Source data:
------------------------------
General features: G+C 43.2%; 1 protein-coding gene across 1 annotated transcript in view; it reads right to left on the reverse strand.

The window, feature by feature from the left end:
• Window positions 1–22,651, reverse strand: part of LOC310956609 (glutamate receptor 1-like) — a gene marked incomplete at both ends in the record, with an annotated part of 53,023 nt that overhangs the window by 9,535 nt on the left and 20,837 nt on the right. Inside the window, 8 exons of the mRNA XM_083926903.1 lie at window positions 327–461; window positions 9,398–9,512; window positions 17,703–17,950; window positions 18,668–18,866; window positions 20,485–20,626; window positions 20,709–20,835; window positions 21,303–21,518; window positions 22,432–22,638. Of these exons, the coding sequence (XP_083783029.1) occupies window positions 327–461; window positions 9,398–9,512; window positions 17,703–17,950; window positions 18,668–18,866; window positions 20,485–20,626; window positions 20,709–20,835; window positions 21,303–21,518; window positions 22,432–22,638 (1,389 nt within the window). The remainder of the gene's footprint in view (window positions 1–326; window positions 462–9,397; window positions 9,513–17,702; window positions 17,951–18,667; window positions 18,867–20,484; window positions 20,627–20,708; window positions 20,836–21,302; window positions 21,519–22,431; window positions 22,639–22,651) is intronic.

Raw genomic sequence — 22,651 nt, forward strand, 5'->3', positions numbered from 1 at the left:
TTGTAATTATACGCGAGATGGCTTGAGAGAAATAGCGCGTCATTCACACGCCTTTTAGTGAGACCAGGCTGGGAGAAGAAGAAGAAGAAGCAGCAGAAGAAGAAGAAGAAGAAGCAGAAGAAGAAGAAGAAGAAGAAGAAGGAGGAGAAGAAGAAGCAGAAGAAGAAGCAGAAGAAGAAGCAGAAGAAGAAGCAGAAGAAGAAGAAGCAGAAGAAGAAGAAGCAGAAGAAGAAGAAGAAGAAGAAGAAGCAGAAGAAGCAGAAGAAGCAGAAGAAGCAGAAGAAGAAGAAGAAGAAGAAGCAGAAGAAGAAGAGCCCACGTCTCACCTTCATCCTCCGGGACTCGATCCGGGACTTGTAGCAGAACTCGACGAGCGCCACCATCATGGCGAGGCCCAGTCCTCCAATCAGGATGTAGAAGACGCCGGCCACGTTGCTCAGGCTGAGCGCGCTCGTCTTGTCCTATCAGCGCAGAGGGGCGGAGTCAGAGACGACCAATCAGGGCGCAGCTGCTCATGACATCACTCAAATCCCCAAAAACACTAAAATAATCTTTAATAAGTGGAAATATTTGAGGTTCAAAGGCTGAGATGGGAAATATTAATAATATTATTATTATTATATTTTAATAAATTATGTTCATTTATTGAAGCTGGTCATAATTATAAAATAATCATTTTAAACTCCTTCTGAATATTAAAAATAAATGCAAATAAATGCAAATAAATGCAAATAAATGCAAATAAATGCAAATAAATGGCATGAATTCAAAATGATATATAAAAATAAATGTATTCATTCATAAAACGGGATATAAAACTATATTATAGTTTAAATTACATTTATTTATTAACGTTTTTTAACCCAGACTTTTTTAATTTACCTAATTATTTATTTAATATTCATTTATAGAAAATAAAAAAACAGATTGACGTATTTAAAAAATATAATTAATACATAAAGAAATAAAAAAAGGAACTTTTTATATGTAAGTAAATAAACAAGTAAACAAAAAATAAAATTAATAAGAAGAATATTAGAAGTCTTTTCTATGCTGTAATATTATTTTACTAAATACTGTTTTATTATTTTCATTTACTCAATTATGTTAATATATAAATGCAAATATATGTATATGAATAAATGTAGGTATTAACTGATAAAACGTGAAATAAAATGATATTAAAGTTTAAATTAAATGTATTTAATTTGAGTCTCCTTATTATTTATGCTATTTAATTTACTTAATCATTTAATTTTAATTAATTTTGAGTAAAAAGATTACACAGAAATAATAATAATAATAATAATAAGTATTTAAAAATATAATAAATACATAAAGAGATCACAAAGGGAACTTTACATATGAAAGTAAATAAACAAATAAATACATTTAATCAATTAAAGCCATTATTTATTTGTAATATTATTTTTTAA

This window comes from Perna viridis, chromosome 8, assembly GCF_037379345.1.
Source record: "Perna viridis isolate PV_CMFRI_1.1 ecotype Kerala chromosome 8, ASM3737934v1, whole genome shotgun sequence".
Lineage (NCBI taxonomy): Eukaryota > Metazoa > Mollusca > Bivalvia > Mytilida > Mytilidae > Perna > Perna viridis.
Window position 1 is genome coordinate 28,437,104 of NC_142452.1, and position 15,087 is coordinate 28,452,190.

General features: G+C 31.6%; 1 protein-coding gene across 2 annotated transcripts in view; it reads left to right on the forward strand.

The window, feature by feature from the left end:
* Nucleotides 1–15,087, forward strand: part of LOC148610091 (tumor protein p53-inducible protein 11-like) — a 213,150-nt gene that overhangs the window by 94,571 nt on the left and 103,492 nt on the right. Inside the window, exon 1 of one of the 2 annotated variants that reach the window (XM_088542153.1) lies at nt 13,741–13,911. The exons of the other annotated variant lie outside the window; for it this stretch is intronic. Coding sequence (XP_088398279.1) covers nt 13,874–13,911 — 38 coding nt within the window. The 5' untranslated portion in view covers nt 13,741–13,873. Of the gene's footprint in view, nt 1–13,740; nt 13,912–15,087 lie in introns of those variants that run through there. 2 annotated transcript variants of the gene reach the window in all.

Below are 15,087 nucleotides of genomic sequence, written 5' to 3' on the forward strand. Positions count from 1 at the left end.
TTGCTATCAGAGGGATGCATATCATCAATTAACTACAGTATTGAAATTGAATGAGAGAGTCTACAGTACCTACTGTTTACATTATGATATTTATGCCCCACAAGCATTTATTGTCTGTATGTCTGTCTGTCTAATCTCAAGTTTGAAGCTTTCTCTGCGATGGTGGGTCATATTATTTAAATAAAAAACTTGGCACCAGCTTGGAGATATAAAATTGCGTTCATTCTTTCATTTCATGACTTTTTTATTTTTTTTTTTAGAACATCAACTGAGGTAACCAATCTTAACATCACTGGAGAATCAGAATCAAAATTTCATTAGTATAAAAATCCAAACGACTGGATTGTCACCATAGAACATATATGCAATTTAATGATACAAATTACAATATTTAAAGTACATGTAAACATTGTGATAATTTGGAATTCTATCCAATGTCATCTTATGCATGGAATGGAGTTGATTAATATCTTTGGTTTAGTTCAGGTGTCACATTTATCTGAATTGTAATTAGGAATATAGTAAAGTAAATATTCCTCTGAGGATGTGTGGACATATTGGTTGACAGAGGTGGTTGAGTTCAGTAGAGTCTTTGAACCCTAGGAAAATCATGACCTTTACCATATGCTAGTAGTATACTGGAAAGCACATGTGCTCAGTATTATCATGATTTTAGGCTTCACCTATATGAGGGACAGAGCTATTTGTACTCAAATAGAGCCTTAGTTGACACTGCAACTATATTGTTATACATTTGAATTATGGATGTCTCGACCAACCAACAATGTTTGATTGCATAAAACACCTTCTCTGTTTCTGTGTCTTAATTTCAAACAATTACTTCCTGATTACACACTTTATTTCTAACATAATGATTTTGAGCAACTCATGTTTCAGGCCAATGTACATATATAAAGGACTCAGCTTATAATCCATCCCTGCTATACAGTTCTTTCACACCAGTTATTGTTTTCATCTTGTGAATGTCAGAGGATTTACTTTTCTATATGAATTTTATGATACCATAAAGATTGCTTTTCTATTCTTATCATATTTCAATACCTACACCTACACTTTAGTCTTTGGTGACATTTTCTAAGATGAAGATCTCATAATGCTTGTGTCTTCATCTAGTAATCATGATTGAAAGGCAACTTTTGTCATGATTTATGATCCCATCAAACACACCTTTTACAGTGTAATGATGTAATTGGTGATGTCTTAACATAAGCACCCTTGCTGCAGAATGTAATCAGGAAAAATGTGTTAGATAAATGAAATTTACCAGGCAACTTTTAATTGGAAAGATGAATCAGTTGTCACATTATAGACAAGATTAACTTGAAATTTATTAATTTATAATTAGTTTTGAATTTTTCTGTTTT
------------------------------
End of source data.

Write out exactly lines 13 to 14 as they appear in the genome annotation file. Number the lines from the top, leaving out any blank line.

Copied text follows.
Below are 15,087 nucleotides of genomic sequence, written 5' to 3' on the forward strand. Positions count from 1 at the left end.
TTGCTATCAGAGGGATGCATATCATCAATTAACTACAGTATTGAAATTGAATGAGAGAGTCTACAGTACCTACTGTTTACATTATGATATTTATGCCCCACAAGCATTTATTGTCTGTATGTCTGTCTGTCTAATCTCAAGTTTGAAGCTTTCTCTGCGATGGTGGGTCATATTATTTAAATAAAAAACTTGGCACCAGCTTGGAGATATAAAATTGCGTTCATTCTTTCATTTCATGACTTTTTTATTTTTTTTTTTAGAACATCAACTGAGGTAACCAATCTTAACATCACTGGAGAATCAGAATCAAAATTTCATTAGTATAAAAATCCAAACGACTGGATTGTCACCATAGAACATATATGCAATTTAATGATACAAATTACAATATTTAAAGTACATGTAAACATTGTGATAATTTGGAATTCTATCCAATGTCATCTTATGCATGGAATGGAGTTGATTAATATCTTTGGTTTAGTTCAGGTGTCACATTTATCTGAATTGTAATTAGGAATATAGTAAAGTAAATATTCCTCTGAGGATGTGTGGACATATTGGTTGACAGAGGTGGTTGAGTTCAGTAGAGTCTTTGAACCCTAGGAAAATCATGACCTTTACCATATGCTAGTAGTATACTGGAAAGCACATGTGCTCAGTATTATCATGATTTTAGGCTTCACCTATATGAGGGACAGAGCTATTTGTACTCAAATAGAGCCTTAGTTGACACTGCAACTATATTGTTATACATTTGAATTATGGATGTCTCGACCAACCAACAATGTTTGATTGCATAAAACACCTTCTCTGTTTCTGTGTCTTAATTTCAAACAATTACTTCCTGATTACACACTTTATTTCTAACATAATGATTTTGAGCAACTCATGTTTCAGGCCAATGTACATATATAAAGGACTCAGCTTATAATCCATCCCTGCTATACAGTTCTTTCACACCAGTTATTGTTTTCATCTTGTGAATGTCAGAGGATTTACTTTTCTATATGAATTTTATGATACCATAAAGATTGCTTTTCTATTCTTATCATATTTCAATACCTACACCTACACTTTAGTCTTTGGTGACATTTTCTAAGATGAAGATCTCATAATGCTTGTGTCTTCATCTAGTAATCATGATTGAAAGGCAACTTTTGTCATGATTTATGATCCCATCAAACACACCTTTTACAGTGTAATGATGTAATTGGTGATGTCTTAACATAAGCACCCTTGCTGCAGAATGTAATCAGGAAAAATGTGTTAGATAAATGAAATTTACCAGGCAACTTTTAATTGGAAAGATGAATCAGTTGTCACATTATAGACAAGATTAACTTGAAATTTATTAATTTATAATTAGTTTTGAATTTTTCTGTTTT